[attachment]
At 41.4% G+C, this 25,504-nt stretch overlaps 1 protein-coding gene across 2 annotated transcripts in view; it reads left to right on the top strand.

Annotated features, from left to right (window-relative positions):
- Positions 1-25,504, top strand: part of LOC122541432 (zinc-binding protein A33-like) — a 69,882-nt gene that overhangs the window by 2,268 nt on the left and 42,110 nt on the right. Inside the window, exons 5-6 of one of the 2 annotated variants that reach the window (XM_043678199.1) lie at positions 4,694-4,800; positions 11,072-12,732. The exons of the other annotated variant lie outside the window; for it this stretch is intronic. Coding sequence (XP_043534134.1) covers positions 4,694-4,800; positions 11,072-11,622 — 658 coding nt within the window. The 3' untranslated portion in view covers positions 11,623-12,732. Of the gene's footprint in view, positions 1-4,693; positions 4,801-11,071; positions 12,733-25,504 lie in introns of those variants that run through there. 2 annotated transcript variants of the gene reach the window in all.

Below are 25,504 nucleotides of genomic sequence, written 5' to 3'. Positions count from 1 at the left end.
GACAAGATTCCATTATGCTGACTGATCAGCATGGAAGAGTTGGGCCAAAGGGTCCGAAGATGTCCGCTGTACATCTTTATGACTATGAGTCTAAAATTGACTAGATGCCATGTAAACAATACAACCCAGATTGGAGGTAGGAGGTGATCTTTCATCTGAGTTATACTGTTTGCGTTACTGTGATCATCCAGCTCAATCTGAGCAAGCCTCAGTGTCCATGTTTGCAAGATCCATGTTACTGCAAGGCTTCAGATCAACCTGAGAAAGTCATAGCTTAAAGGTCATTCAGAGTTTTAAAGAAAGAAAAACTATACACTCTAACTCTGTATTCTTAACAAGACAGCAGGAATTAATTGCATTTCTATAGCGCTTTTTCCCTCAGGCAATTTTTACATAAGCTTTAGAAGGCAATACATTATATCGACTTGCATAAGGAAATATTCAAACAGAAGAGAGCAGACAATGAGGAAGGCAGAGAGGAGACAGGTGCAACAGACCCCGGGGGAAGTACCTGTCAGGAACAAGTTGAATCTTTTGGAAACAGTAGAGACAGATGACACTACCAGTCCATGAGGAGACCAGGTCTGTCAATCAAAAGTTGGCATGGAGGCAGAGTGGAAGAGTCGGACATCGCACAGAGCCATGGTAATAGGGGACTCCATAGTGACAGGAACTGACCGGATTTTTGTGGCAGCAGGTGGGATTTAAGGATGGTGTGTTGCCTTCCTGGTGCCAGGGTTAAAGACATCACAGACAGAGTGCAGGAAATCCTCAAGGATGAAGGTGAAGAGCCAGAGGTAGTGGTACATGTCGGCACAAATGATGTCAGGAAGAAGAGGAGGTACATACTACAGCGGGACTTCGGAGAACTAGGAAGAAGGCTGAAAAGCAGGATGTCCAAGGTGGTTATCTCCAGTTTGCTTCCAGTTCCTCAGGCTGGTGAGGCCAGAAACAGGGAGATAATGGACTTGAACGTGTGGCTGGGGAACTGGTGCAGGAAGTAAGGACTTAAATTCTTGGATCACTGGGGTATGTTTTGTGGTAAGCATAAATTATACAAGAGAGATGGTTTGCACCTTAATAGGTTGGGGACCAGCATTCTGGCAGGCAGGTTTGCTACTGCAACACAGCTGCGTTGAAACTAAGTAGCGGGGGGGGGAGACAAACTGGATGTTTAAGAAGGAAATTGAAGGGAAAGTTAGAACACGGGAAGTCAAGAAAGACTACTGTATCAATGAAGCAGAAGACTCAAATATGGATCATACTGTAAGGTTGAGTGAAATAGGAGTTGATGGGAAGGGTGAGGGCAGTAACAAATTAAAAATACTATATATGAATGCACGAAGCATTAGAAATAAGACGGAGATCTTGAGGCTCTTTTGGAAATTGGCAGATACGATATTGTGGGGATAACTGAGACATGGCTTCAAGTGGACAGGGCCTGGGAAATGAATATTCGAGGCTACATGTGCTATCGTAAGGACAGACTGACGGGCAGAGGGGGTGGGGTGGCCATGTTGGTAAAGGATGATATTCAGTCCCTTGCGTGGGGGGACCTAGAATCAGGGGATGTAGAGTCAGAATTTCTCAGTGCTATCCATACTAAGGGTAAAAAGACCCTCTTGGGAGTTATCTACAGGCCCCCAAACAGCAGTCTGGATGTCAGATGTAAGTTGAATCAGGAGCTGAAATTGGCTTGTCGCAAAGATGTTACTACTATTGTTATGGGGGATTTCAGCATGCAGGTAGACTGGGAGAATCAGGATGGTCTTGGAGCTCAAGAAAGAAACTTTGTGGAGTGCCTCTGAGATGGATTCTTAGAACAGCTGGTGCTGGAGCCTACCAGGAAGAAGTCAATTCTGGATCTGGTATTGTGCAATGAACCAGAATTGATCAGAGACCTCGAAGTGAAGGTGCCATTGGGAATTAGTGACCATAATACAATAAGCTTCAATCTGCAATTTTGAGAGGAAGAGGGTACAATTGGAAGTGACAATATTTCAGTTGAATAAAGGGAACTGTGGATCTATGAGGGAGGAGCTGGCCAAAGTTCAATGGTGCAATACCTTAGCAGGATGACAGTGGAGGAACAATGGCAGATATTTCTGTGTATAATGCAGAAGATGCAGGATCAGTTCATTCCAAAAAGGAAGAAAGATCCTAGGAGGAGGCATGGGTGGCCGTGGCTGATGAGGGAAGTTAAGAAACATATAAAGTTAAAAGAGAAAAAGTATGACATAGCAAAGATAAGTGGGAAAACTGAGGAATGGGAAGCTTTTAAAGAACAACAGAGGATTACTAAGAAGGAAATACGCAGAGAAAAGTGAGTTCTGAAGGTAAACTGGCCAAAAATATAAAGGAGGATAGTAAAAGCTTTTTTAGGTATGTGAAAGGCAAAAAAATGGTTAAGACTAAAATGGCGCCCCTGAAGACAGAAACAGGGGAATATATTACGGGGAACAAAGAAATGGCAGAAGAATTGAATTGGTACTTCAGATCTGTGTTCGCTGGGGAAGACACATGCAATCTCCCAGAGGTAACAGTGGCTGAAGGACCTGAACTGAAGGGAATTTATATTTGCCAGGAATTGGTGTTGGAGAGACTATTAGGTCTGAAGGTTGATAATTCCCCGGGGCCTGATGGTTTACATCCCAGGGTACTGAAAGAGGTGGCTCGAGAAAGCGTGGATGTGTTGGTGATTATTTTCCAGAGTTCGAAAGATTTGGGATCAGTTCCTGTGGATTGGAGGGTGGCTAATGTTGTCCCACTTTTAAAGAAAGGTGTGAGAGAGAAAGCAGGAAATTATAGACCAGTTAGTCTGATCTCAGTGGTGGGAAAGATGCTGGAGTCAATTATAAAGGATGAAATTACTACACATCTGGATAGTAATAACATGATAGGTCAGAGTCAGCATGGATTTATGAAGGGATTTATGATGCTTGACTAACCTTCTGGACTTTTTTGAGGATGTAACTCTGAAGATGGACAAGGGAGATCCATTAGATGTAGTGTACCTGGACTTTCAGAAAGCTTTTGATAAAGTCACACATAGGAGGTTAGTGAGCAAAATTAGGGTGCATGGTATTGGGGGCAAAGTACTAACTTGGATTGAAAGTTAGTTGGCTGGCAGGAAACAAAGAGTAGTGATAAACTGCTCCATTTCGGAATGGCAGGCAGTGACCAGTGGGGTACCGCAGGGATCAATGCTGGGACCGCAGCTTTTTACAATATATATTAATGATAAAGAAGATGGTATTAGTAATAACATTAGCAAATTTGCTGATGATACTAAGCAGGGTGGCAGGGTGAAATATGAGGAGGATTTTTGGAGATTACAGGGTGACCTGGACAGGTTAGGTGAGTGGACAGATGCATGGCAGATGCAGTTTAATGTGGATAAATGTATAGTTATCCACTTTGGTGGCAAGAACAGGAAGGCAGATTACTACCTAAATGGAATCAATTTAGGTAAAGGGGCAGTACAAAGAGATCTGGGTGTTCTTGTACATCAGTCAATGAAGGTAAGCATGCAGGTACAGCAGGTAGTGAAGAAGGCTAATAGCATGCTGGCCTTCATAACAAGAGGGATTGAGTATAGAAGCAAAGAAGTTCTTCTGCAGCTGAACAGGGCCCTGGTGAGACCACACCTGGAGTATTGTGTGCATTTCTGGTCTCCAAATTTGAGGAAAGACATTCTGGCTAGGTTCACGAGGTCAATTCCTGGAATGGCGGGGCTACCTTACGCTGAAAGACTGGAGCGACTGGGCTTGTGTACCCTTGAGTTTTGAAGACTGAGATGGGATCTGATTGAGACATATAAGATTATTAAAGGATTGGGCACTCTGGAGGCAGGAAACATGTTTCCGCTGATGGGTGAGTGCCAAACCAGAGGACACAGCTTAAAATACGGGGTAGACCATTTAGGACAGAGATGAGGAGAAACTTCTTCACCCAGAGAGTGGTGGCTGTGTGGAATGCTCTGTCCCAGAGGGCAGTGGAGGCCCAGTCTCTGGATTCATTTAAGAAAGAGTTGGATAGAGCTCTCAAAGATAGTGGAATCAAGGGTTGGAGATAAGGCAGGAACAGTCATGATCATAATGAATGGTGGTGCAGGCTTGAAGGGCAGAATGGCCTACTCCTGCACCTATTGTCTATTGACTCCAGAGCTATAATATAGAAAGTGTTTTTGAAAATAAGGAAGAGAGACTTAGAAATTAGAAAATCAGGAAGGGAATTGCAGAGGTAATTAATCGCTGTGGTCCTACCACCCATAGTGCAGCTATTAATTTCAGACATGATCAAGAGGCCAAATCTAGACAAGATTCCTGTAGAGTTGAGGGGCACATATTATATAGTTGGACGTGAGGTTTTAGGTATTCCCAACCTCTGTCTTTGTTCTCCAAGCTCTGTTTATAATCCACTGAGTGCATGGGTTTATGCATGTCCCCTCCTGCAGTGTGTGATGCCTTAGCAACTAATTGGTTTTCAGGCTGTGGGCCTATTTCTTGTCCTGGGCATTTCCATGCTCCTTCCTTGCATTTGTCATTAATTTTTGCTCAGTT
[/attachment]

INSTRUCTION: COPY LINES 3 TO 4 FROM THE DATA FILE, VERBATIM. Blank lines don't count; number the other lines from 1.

- Positions 1-25,504, top strand: part of LOC122541432 (zinc-binding protein A33-like) — a 69,882-nt gene that overhangs the window by 2,268 nt on the left and 42,110 nt on the right. Inside the window, exons 5-6 of one of the 2 annotated variants that reach the window (XM_043678199.1) lie at positions 4,694-4,800; positions 11,072-12,732. The exons of the other annotated variant lie outside the window; for it this stretch is intronic. Coding sequence (XP_043534134.1) covers positions 4,694-4,800; positions 11,072-11,622 — 658 coding nt within the window. The 3' untranslated portion in view covers positions 11,623-12,732. Of the gene's footprint in view, positions 1-4,693; positions 4,801-11,071; positions 12,733-25,504 lie in introns of those variants that run through there. 2 annotated transcript variants of the gene reach the window in all.

Below are 25,504 nucleotides of genomic sequence, written 5' to 3'. Positions count from 1 at the left end.